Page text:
So, I’m wary of feminism having to police itself so aggressively now for transphobia and trans-exclusive language, when as Poe suggests, these demands appear to be wrapped in an attitude of (former?) privilege.

  23. Kathleen Lowrey on 06 Jan 2010 at 5:31 pm #

    hee hee feminist avatar. you are funny :)

  24. Historiann on 06 Jan 2010 at 5:41 pm #

    Kathleen is right–FA is Hi-larious! Sorry to have neglected to comment on that. (I take it that you agree with me, FA, that it’s girl work to be so inclusive and apologetic all of the time.

  25. Feminist Avatar on 06 Jan 2010 at 6:40 pm #

    I must apologise if my above comment, despite provoking hilarity, was not appropriately inclusive. ;)

    On a more serious note, I do wonder whether the need for women to be inclusive is an attack on our right to have boundaries- to say no. I mean we can barely establish our rights to bodily autonomy (no, I don’t want my body to be ‘inclusive’ of everbody, thanks), which is seen in debates over sexual consent (which you’d think should be a no-brainer). So, why should other forums- our political thought, our blogs, be any different?

  26. Historiann on 06 Jan 2010 at 6:43 pm #

    FA–I think you’re right. I’ve written about boundaries and bullying commenters on feminist blogs before. It’s chronic.

    This is why I think CPP may be onto something with his suggestion that it was a troll infestation.

  27. Lalaroo on 06 Jan 2010 at 8:17 pm #

    Well, I don’t think it was a troll infestation. Nueva_voz and xpanasonicyouthx may have been trolls (because they were the harshest/least rational and I didn’t recognize their names), but I recognized most of the other names as long-time commenters. Just_some_trans_guy is not a troll, neither is KiriAmaya or CaitieCat. I don’t have a lot to say about the topic of this post, as I’m not familiar with Daly’s work and I don’t have any coherent thoughts about the way that Shakesville thread went down, other than to say that the two commenters who said that Liss was obvs not a trans ally were out of line. And citations of Daly’s transphobia/racism would have been nice. AND, it seems like the commentariat were less able to take a nuanced view of Daly than they were to take a nuanced view of Ted Kennedy. So make of that what you will.

  28. Paul S. on 06 Jan 2010 at 8:48 pm #

    I’ll play devil’s advocate here and suggest that feminist blogs aren’t necessarily singled out for trolling or unreasonable expectations of including everyone. I think that’s a pretty widespread phenomenon throughout the internet, especially with anything that is in any way connected with politics. Some people see any expression of an opposing political viewpoint on a blog or in a comment as a big waving red cape that they just can’t resist charging at. I’ve seen the same tactics that are mentioned here in other contexts – asserting that because [person A] once said or wrote something that is morally objectionable, therefore [person A] must be wrong about everything; asserting that anyone who agrees with anything that [person A] said must share any negative prejudices that [person A] might have once expressed; asserting that anyone who focuses on a particular issue of concern must not care at all about other other issues that are more important to other people.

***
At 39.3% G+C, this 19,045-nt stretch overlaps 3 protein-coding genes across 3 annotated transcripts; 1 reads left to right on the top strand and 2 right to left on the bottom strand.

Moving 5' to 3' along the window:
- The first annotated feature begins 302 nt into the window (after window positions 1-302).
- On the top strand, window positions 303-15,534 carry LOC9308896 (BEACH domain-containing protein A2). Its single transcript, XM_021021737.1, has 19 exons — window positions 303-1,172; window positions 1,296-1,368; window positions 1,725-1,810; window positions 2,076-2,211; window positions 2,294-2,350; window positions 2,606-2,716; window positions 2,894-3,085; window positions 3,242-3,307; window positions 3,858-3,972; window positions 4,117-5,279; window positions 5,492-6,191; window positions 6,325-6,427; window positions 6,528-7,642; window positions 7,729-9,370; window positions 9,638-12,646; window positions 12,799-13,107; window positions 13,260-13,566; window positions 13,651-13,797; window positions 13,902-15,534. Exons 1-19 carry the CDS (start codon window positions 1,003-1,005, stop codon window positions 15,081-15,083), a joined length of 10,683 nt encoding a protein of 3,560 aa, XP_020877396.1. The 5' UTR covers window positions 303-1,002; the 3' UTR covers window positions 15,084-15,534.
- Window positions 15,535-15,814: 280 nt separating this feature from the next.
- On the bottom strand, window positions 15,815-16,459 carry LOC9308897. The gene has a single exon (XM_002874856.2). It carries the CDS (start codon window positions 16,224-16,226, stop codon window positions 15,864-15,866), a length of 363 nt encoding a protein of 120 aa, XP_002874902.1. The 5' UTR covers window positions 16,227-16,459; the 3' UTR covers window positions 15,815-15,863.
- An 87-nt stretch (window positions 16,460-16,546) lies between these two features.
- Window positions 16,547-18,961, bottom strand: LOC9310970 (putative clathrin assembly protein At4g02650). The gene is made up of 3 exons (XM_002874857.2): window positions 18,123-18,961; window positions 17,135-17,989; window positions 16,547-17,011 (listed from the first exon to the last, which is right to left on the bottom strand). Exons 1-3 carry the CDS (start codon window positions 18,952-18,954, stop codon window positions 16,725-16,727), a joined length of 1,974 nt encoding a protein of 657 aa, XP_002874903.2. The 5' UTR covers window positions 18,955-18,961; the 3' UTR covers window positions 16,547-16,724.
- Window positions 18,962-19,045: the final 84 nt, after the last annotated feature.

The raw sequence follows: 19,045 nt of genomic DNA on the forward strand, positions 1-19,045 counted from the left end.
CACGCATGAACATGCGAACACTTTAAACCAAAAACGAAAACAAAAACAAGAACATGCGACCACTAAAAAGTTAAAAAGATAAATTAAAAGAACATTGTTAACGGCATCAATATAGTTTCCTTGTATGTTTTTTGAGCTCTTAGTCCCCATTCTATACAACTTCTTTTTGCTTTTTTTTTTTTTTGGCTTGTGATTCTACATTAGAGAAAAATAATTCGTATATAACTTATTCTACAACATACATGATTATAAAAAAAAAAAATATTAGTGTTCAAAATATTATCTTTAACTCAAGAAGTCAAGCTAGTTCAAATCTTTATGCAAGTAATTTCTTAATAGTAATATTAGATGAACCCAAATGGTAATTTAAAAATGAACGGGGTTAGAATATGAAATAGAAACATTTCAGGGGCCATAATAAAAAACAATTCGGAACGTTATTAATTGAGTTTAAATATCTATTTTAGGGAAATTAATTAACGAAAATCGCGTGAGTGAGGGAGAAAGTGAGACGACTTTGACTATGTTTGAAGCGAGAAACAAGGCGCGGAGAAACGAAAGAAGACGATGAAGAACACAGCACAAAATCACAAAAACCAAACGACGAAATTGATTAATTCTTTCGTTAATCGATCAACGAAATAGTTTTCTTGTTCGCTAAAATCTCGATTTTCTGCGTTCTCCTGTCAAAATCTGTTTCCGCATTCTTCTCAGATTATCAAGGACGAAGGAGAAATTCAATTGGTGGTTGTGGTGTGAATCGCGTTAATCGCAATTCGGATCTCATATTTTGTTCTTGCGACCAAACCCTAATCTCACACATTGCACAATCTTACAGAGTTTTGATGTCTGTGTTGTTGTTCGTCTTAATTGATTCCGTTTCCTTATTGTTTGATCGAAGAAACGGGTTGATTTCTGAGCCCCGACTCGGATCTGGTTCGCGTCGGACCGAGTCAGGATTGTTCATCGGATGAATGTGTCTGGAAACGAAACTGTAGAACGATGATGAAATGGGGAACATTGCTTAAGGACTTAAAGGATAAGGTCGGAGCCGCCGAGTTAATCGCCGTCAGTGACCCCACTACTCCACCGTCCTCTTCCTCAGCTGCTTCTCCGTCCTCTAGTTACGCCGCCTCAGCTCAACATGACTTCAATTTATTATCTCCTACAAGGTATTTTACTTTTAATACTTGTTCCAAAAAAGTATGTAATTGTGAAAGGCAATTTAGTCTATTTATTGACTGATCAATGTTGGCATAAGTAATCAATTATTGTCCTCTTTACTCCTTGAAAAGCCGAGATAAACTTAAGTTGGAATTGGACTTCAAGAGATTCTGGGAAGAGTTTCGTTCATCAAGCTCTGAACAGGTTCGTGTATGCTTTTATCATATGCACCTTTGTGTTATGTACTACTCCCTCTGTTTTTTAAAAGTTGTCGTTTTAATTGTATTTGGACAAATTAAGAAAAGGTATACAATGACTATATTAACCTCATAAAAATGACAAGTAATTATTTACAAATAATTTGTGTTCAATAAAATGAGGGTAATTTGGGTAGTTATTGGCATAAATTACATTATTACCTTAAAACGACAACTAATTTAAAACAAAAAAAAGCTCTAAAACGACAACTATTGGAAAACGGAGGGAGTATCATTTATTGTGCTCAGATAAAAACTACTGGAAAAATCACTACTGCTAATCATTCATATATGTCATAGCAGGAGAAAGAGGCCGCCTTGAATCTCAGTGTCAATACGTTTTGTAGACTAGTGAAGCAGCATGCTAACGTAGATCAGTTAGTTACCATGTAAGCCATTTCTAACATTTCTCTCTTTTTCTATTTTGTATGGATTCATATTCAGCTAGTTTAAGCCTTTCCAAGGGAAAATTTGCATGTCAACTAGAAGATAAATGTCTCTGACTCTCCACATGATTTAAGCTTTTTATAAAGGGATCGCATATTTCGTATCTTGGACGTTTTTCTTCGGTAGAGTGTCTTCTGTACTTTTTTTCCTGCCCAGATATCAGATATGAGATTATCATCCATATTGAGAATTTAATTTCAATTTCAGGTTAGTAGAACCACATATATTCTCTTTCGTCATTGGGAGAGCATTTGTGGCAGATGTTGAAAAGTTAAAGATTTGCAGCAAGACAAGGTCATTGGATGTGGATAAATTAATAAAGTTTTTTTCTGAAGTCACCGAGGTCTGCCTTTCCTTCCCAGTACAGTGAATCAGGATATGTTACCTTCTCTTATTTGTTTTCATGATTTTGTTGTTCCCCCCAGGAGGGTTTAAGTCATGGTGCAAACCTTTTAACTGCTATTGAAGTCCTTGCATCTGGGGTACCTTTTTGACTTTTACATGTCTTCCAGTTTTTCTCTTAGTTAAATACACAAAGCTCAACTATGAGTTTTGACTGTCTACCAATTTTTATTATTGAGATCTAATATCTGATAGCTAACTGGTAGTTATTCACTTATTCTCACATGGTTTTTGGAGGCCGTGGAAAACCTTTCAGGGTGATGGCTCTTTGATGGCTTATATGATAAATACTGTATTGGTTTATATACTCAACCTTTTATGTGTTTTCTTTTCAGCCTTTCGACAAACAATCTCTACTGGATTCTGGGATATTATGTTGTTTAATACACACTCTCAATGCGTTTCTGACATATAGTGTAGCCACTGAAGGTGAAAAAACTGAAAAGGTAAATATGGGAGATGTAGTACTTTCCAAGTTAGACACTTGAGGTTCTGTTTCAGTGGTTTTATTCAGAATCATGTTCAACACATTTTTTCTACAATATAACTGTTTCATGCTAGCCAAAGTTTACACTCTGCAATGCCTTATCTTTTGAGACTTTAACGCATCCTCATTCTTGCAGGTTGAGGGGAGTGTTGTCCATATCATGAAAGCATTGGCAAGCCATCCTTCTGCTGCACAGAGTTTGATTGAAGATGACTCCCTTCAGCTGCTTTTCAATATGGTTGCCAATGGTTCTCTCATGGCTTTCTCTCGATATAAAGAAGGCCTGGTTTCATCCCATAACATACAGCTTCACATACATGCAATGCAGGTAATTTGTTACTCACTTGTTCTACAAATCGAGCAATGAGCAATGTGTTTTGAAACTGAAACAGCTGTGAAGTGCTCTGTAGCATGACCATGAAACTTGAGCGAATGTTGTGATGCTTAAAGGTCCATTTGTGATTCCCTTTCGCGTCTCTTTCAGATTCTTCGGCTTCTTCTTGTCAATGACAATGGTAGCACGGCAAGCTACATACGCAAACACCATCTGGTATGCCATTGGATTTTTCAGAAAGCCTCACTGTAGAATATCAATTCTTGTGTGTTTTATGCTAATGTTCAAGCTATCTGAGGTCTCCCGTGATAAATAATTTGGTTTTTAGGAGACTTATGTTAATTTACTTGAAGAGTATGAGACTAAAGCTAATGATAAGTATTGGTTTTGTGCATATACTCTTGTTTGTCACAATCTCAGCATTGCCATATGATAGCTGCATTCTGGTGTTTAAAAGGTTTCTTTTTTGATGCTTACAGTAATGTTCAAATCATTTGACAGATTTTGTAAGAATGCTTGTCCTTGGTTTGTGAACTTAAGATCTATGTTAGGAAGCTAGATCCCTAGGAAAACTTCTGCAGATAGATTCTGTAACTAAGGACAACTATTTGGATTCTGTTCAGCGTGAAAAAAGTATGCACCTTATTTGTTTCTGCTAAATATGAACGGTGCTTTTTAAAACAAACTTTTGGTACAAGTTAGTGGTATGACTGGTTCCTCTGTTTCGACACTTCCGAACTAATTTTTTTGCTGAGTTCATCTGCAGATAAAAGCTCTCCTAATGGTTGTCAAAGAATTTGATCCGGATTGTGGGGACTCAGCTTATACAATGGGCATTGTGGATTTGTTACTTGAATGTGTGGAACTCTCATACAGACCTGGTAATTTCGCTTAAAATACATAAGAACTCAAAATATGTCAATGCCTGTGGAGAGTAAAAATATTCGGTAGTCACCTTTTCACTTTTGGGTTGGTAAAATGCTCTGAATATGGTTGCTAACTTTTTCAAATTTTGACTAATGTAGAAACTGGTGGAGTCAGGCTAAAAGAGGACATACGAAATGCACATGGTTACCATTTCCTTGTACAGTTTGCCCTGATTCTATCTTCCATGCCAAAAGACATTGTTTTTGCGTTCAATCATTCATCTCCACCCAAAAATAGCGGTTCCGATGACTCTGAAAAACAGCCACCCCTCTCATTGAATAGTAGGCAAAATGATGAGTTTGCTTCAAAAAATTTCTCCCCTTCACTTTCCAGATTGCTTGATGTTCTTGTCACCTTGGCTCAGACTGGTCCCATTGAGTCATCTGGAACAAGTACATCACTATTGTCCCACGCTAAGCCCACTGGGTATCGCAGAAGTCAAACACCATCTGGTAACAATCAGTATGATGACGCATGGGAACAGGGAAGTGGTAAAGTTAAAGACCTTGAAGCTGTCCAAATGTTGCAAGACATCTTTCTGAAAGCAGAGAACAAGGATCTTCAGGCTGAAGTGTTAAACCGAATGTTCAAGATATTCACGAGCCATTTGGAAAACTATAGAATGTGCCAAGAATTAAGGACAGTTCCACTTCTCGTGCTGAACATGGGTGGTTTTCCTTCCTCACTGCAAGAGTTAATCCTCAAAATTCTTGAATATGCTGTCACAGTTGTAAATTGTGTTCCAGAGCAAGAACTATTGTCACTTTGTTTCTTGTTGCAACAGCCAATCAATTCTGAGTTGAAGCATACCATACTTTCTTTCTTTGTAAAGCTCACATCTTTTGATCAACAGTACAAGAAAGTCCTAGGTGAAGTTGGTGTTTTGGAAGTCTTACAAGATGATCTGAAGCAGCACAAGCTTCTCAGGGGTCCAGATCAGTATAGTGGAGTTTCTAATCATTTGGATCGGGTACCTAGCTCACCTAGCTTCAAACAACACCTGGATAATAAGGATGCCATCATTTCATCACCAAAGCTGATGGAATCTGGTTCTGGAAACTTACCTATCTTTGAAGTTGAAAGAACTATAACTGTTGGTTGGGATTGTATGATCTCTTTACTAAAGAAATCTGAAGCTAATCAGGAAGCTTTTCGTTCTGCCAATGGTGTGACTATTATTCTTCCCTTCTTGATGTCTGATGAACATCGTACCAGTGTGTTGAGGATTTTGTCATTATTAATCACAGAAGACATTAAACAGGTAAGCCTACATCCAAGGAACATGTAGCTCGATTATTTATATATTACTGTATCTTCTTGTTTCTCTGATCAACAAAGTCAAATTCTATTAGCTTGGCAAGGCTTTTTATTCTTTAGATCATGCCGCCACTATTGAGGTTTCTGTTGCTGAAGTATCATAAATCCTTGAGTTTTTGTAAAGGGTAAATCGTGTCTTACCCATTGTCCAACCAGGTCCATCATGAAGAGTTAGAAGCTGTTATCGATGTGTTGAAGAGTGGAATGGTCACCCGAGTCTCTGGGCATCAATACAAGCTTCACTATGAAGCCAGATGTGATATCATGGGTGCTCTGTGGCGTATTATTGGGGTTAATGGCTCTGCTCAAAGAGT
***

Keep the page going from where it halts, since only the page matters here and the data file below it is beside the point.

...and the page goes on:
I know a little bit about this because I used to do it myself during a bad streak when I loved to pick fights about political issues on a couple of other forums that I frequented. Then I realized that I wasn’t accomplishing anything except looking like a jerk.

    I do think that it’s quite possible, even likely, that men are more likely to engage in this sort of behavior. If a lot of women are still raised with the message that they should be “inclusive” and avoid taking strong sides, I suspect that a lot of men are raised with the opposite message – that simply listening to people that one disagrees with and not immediately contradicting them is weak and even cowardly.

  29. SocProf on 06 Jan 2010 at 10:16 pm #

    Not totally unrelated: http://stopavatarmovie.blogspot.com/2009/12/december-18-2009-international-day-of.html

  30. Frankenstein, Necrophilia, and The Final Solution: How Transphobic Was Mary Daly, Really? « Kittywampus on 06 Jan 2010 at 10:37 pm #

    [...] 7, 2010 by Sungold Historiann is wondering if there’s solid evidence that Mary Daly actually was transphobic. After a food-fight erupted in comments on Shakesville’s post, “RIP Mary Daly,” [...]

  31. Buster on 06 Jan 2010 at 10:44 pm #

    Just in, NYT does a fair, if belated, job with Daly’s obit: http://www.nytimes.com/2010/01/07/education/07daly.html

  32. Sungold on 06 Jan 2010 at 10:45 pm #

    Historiann, I’m totally with you on the way “safe space” can be turned in to ways to shame and silence. I don’t post there, though I read Melissa’s work (and that of a few other regulars, including CaitieCat, who’s trans) regularly and enthusiastically.